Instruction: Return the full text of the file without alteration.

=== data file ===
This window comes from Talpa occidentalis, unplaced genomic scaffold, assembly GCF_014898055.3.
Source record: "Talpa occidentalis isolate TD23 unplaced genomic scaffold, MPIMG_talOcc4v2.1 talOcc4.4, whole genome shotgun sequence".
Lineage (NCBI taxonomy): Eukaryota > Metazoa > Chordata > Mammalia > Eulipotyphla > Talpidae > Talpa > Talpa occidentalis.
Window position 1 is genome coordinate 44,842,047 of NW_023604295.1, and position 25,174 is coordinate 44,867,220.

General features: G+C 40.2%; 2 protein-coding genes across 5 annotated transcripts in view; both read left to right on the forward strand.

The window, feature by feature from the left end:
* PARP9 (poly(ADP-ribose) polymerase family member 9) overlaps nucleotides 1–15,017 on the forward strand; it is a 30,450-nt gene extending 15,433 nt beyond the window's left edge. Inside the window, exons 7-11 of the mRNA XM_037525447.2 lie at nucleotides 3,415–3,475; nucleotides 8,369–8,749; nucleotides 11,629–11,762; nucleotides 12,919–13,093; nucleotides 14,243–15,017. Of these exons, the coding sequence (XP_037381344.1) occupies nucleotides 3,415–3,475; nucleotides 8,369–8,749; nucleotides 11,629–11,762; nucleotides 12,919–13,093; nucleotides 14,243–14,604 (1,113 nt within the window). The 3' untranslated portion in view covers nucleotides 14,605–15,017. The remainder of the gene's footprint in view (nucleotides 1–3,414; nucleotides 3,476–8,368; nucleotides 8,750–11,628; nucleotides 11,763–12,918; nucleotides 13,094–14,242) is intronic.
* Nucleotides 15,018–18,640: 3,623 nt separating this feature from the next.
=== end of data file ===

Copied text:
This window comes from Talpa occidentalis, unplaced genomic scaffold, assembly GCF_014898055.3.
Source record: "Talpa occidentalis isolate TD23 unplaced genomic scaffold, MPIMG_talOcc4v2.1 talOcc4.4, whole genome shotgun sequence".
Lineage (NCBI taxonomy): Eukaryota > Metazoa > Chordata > Mammalia > Eulipotyphla > Talpidae > Talpa > Talpa occidentalis.
Window position 1 is genome coordinate 44,842,047 of NW_023604295.1, and position 25,174 is coordinate 44,867,220.

General features: G+C 40.2%; 2 protein-coding genes across 5 annotated transcripts in view; both read left to right on the forward strand.

The window, feature by feature from the left end:
* PARP9 (poly(ADP-ribose) polymerase family member 9) overlaps nucleotides 1–15,017 on the forward strand; it is a 30,450-nt gene extending 15,433 nt beyond the window's left edge. Inside the window, exons 7-11 of the mRNA XM_037525447.2 lie at nucleotides 3,415–3,475; nucleotides 8,369–8,749; nucleotides 11,629–11,762; nucleotides 12,919–13,093; nucleotides 14,243–15,017. Of these exons, the coding sequence (XP_037381344.1) occupies nucleotides 3,415–3,475; nucleotides 8,369–8,749; nucleotides 11,629–11,762; nucleotides 12,919–13,093; nucleotides 14,243–14,604 (1,113 nt within the window). The 3' untranslated portion in view covers nucleotides 14,605–15,017. The remainder of the gene's footprint in view (nucleotides 1–3,414; nucleotides 3,476–8,368; nucleotides 8,750–11,628; nucleotides 11,763–12,918; nucleotides 13,094–14,242) is intronic.
* Nucleotides 15,018–18,640: 3,623 nt separating this feature from the next.